You’ve most likely heard of the envelope system before. It’s a money management strategy that involves labeling physical envelopes according to major budget categories and putting the actual cash amounts into those envelopes.
The benefit to this system is the real-time feedback you get about how much money you have left in a specific category. Once it’s gone, it’s gone. It’s very difficult to overspend if you follow this strategy.
But it can be high maintenance, and even risky, to keep all of your cash in physical envelopes inside your home, car, or wallet/purse.
You Need a Strategy
Sometimes I forget how much our methods mattered to our success while we were paying off debt. It wasn’t just about the effectiveness of a strategy. Aligning ourselves with a strategy gave us motivation and hope.
Some days we felt like quitting. Having an automated system in place gave us enough support and motivation to shake it off, put our minds elsewhere, and keep going.
We took the envelope system to a different level. We called it the Electronic Envelope System.
I want to share this method with you today since it was a key part of our success of paying off over $150,000 in debt in 3.5 years, while in our 20’s.
I hope you find it helpful!
Psst… Want to get to know more about me? Take a look:
- Why I Don’t Save For My Daughter’s College Education
- I’m a VIP and It’s for the Birds
- Net Worth Updates
Is This Method For You?
I don’t recommend this method for most people. You really have to LOVE and be OBSESSED with getting out of debt for this to work. This pretty much sums up my attitude while I was paying off debt. I think I had an unhealthy obsession with it and spent many nights working and re-working our plan.
You can decide if it makes sense to use part or all of this method to increase the effectiveness of your budget. So let’s get started.
Note: We’ll assume that you already have a budget created.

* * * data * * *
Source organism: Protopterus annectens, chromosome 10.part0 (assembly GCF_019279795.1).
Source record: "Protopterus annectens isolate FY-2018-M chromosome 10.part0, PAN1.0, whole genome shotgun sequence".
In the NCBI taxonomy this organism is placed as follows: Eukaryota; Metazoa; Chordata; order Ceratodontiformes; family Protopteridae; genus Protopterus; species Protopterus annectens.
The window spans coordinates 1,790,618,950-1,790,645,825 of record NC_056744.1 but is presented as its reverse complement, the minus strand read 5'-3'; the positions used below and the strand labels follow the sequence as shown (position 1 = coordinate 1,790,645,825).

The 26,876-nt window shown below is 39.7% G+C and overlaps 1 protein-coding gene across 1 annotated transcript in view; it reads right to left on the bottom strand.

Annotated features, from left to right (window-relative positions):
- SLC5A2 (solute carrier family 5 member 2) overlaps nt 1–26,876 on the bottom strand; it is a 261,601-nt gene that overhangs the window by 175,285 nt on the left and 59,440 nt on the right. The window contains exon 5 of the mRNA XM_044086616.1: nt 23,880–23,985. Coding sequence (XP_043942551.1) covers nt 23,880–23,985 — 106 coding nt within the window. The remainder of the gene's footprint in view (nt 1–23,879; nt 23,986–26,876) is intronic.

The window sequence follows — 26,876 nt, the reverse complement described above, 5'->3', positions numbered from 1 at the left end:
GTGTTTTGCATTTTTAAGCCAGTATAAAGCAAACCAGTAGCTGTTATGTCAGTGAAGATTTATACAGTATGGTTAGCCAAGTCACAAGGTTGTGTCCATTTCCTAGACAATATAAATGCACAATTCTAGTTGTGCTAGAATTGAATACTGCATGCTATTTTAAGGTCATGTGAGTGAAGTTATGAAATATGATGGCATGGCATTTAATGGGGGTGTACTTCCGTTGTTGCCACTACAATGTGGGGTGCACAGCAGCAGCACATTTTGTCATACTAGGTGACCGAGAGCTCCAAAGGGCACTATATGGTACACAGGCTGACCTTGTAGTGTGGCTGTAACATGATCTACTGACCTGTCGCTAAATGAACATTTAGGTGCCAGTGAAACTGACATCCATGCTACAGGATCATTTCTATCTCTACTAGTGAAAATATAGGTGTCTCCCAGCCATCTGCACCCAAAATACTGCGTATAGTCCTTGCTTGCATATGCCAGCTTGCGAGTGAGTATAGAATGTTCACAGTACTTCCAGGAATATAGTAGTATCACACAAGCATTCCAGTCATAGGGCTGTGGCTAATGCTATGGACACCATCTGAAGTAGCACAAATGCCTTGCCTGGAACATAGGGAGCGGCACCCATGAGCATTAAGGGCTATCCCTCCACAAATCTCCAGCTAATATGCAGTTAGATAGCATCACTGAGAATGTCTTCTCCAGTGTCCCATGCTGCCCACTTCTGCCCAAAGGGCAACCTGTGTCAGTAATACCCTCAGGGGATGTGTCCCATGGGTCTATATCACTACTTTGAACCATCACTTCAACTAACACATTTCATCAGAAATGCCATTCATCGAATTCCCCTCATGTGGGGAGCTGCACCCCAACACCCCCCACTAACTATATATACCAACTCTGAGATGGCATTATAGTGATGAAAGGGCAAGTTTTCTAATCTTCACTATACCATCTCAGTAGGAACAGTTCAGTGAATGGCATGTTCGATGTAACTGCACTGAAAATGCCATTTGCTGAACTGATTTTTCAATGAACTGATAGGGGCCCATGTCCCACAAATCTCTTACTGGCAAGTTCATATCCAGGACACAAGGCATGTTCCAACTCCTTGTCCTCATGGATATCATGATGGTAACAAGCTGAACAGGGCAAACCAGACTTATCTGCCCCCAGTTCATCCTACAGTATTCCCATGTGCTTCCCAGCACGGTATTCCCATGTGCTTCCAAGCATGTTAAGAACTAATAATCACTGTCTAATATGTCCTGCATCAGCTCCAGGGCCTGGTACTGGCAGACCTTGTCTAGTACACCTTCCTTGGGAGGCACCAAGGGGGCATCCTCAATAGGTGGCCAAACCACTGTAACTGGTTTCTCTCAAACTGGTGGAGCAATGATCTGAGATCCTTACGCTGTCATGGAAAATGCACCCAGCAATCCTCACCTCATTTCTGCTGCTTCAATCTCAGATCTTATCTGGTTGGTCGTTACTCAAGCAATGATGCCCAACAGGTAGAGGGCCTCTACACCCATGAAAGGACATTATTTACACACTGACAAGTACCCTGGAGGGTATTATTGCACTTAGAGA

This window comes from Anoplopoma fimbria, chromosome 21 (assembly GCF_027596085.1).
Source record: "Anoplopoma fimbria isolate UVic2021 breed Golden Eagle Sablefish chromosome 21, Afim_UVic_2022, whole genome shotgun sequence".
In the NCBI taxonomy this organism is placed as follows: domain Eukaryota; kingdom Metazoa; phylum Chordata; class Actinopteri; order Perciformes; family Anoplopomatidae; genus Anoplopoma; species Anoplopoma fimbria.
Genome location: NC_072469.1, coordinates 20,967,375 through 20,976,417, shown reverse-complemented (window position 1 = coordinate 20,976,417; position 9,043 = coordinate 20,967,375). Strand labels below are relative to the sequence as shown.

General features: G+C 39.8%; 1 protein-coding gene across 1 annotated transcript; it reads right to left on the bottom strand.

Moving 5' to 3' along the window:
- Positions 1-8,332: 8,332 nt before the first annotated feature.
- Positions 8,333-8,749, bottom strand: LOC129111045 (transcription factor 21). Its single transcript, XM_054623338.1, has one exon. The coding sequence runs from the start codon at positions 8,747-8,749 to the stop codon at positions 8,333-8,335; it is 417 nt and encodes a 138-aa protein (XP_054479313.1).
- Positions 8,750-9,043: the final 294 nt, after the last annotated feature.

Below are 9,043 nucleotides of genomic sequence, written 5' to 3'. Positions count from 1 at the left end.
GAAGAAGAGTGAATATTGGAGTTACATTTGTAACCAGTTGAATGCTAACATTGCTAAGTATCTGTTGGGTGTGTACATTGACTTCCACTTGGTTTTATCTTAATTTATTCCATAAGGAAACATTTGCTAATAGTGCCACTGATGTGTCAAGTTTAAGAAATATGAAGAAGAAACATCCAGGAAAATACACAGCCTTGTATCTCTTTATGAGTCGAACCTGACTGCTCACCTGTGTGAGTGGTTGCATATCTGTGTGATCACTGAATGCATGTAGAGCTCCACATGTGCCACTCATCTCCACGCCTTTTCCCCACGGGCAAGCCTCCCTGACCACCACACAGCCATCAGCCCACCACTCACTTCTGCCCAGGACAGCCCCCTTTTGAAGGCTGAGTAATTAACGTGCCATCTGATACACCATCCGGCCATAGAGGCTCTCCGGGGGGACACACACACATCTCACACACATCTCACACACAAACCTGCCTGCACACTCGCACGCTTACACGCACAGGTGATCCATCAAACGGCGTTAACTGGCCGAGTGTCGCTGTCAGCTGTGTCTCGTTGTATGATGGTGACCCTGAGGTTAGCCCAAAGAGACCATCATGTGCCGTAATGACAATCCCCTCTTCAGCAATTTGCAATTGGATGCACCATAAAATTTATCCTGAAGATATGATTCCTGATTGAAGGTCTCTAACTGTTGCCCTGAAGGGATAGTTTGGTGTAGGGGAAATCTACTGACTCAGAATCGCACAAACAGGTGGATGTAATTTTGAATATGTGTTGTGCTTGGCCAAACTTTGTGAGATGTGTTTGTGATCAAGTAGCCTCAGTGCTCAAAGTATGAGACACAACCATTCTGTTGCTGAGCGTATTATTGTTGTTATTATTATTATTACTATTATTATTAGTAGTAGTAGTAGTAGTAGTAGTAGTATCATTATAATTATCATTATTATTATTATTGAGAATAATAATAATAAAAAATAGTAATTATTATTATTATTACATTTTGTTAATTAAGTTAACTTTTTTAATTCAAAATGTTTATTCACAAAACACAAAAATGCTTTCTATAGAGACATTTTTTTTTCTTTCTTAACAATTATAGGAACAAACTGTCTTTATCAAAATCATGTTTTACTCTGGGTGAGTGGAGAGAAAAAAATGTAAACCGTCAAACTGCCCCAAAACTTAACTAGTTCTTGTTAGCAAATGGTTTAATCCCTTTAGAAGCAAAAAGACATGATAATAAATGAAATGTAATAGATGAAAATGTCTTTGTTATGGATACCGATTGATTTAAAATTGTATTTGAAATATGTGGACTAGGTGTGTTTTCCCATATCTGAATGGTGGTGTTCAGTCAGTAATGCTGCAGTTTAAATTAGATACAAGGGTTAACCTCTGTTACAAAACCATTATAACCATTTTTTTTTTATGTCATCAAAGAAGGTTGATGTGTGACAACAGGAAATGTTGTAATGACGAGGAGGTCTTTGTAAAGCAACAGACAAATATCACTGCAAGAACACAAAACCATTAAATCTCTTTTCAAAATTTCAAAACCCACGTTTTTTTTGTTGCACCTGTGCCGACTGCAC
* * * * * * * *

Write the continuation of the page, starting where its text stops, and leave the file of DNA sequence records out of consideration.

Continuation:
Let’s use the following budget as an example. This was actually my budget, at one point, while paying off debt.
Step 1 – Find a Bank with Free Checking
I used USAA Federal Savings Bank to do this because my wife was already a member. This is an excellent online bank. Easily the best bank I’ve ever used.
They don’t have many brick-and-mortar locations, so their online presence is extremely well developed. Their website and mobile app are top notch, and always have the latest features before most other banks.
USAA’s customer service is fantastic and knowledgeable 98% of the time. I’ve only had one or two calls where someone wasn’t that great, and I was surprised by it because it’s so unusual.
Did You Know?
If you have a parent or spouse who has served in the military, they are eligible for a USAA membership. Once they become members (and hold USAA auto or property insurance), you become eligible for USAA membership as well.
Once you join up, your spouse and children are eligible for USAA membership. There are a few caveats, so check this article out if you’d like more detail:
Other banks offer free checking. I haven’t used them myself, but Capital One offers 360 Checking which appears to be completely free. Here are some links to check that out:
Bottom line, you need to find a bank that won’t mind you creating multiple accounts and also won’t charge fees for checking accounts. Otherwise, this process will get costly very quickly.
Step 2 – Create Checking Accounts to Match Your Budget Categories
All of the accounts I’m discussing can just be standard checking accounts. My bank tried to convince me to convert some of the accounts into savings accounts because they noticed the balances building up over time. Their suggestion was that I could take advantage of a bit higher interest rate if I converted those accounts to savings accounts.
However, with savings accounts, sometimes there can be limitations on the number of withdrawals you can make each month, and you can be fined for exceeding the limit. The increased interest isn’t really worth the hassle, so just stick with checking accounts.
Note: Look for the option to “not send debit cards” for these accounts. You won’t be using debit cards linked directly to them. That’s a lot of cards. And yes, you can end up with a lot of accounts. We have had upwards of 20-25 accounts using this method.